The Inflation Won’t Come From The Fedby Brad Warbiany
Everyone knows the Fed is pushing Quantitative Easing. By that, it means that when America is having trouble selling T-bills at advantageous interest rates, the Fed prints up some money to keep demand. It buys the bonds with newly-printed money. The recent run was $600B or so, and the Fed’s current balance sheet holds about $2.7T in assets (that they can choose to hold as long as they find prudent — since they print the money to keep them and/or roll them over).
But what if I told you that there was another $11T of outstanding US dollars* out there in the world, and that everyone except the US has a say in whether they are circulated. In fact, that those dollars are sitting on foreign soil is a very good thing for the US and has been for decades, but it’s not assured it will last forever. As I said WAAAY back in 2007:
As I’ve pointed out in the past, the dollar’s status as a reserve currency has largely allowed America to inflate with very little visible burden on our own citizens. We create worthless money, use it to buy durable goods from other countries, and watch as they hold that money or reinvest it in the sinkhole that are Treasury bonds. It’s a credit card on the world, and we can print whatever we need to pay it off…
…as long as they don’t wise up. If they do, suddenly that money might come back to us, and we’ll feel the results of the inflation we’ve engaged upon.
Inflation benefits those who see the money first — in this case, Americans who used that money to buy durable goods from overseas. It has the least benefit for those who see the money last. To date, that has been forex reserves, sovereign wealth funds, etc. But should those foreign nations decide they no longer want to hold US dollars, they’ll spend them right back into circulation — and they’ll eventually want us to sell them goods in exchange for those dollars.
If that happens, the inflation comes full circle and we feel it right here at home — without the Fed ever releasing the $2.7T they have on their balance sheet.
We’ve spent the last four decades, ever since Nixon “closed the gold window”, sending dollars abroad to other nations who stick them under their mattresses. This has been the persistent trade deficit we’ve held. Sure, some of those dollars came back to be lent to our own government to finance even MORE spending that didn’t come from the American people, but much of them quite literally got shoved under the mattress.
What happens if they want to spend those dollars? Well, dollar-denominated assets and goods produced in the US will rise in price. Oil, gold, silver, food (produced in the US), etc. Look at gold, for example: In the last year, gold has increased in dollar terms by over 32%, but by less than 8% in Swiss francs. USD vs other currencies show similar (but smaller) gaps. What can explain this? Well, if nothing else, that big buyers like China and India are using their dollar surplus, rather than their reserves in other currencies, to buy gold.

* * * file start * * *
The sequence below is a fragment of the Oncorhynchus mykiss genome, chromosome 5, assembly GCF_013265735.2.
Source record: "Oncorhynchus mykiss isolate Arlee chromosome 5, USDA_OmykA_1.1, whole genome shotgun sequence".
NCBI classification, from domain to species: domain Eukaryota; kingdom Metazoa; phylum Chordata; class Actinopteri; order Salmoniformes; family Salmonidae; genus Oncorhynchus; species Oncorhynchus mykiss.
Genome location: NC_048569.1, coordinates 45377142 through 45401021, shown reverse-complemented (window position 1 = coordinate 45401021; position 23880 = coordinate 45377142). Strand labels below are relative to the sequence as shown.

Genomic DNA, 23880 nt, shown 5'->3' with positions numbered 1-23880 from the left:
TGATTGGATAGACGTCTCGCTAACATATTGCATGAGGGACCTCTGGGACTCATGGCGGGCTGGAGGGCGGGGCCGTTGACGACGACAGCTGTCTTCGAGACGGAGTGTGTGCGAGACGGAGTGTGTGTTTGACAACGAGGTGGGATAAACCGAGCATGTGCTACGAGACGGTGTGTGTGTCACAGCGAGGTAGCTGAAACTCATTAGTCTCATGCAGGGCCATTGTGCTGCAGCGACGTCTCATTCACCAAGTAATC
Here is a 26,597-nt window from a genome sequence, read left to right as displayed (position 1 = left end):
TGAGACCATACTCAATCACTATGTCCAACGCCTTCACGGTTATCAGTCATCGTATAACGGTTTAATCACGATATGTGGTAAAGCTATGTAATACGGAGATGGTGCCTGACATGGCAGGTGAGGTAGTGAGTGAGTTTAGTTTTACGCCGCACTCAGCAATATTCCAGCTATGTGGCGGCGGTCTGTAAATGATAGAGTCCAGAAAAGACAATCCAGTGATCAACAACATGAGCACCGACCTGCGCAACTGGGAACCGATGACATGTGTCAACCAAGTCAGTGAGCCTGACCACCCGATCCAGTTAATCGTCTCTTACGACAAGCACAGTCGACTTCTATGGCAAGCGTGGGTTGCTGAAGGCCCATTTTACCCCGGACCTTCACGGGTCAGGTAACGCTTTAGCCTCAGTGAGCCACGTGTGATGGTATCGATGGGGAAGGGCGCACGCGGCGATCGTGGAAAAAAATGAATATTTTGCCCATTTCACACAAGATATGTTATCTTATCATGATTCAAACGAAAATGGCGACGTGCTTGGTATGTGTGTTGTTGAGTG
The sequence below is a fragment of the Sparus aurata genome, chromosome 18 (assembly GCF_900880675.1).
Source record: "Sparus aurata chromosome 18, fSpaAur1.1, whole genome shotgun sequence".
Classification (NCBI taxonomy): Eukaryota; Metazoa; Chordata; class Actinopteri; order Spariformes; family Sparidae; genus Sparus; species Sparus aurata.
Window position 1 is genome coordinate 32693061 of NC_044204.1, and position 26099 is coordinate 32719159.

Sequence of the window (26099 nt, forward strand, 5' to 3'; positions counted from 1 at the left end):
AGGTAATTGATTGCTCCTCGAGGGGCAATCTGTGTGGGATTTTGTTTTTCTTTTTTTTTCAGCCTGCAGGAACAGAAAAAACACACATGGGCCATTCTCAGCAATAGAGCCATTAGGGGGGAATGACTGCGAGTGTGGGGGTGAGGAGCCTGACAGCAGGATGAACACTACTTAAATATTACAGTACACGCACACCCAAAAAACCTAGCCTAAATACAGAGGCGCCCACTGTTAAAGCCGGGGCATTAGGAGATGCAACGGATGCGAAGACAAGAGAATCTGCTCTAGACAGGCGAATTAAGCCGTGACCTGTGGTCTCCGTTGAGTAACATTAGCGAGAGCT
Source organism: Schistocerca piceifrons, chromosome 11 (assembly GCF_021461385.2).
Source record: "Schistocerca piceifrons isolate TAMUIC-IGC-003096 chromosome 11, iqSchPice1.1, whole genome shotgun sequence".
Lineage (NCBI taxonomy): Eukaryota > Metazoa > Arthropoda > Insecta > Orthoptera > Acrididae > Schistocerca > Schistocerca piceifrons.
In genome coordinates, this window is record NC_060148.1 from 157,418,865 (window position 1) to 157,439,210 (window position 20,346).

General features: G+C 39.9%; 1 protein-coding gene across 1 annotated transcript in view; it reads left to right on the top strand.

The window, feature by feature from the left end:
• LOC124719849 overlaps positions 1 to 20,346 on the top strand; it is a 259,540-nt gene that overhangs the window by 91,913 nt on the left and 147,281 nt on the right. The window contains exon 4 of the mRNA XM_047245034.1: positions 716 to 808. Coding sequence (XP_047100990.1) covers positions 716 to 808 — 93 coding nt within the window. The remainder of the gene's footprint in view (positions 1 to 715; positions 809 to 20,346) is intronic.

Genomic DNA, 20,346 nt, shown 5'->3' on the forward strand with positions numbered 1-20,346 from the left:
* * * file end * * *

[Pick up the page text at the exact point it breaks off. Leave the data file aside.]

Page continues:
Where’s the endgame if this dollar-spending widens? Well, eventually those dollars are sold to people who don’t want to buy goods from China or US T-Bills: they want to buy US exports or US assets. That sounds good, of course; everyone likes exports! But is it good? Restate it this way: a durable good (i.e. product of American workers’ output) needs to be produced to leave our shores, and it increases the circulating money supply in the USA. The good we produce here is enjoyed elsewhere, while the increased money supply makes our own goods at home more expensive.
We change from trading our paper for other nations’ hard work to trading our hard work for our own paper back.
The endgame is the end of trade deficits, where we work harder as a nation to supply the rest of the world with goods in exchange for a lower standard of living here. That doesn’t sound good to me at all.
America has enjoyed a very privileged position in the world, and that position has only been possible from two things: other nations have trusted us and they’ve had no other options. The first is eroding to the point where they’re looking for the second. If we want to continue enjoying our position in the world, we need to convince the rest of the world that holding the US Dollar as a reserve currency benefits them — and neither trillion Dollar deficits as far as the eye can see or quantitative easing accomplish that.
When the inflation comes, it’s not going to be the Fed printing money — it’s going to be other nations sending us the money printed over four decades and expecting to buy something with it.
* Difficult stat to come up with. I used wikipedia to determine that there’s ~11T total forex reserves and about 61% of them are USD, which gives me about $6.7T in USD sitting in forex reserves. Add to that about $4.4T foreign holdings of US treasury securities, and I came up with a total number of about $11T.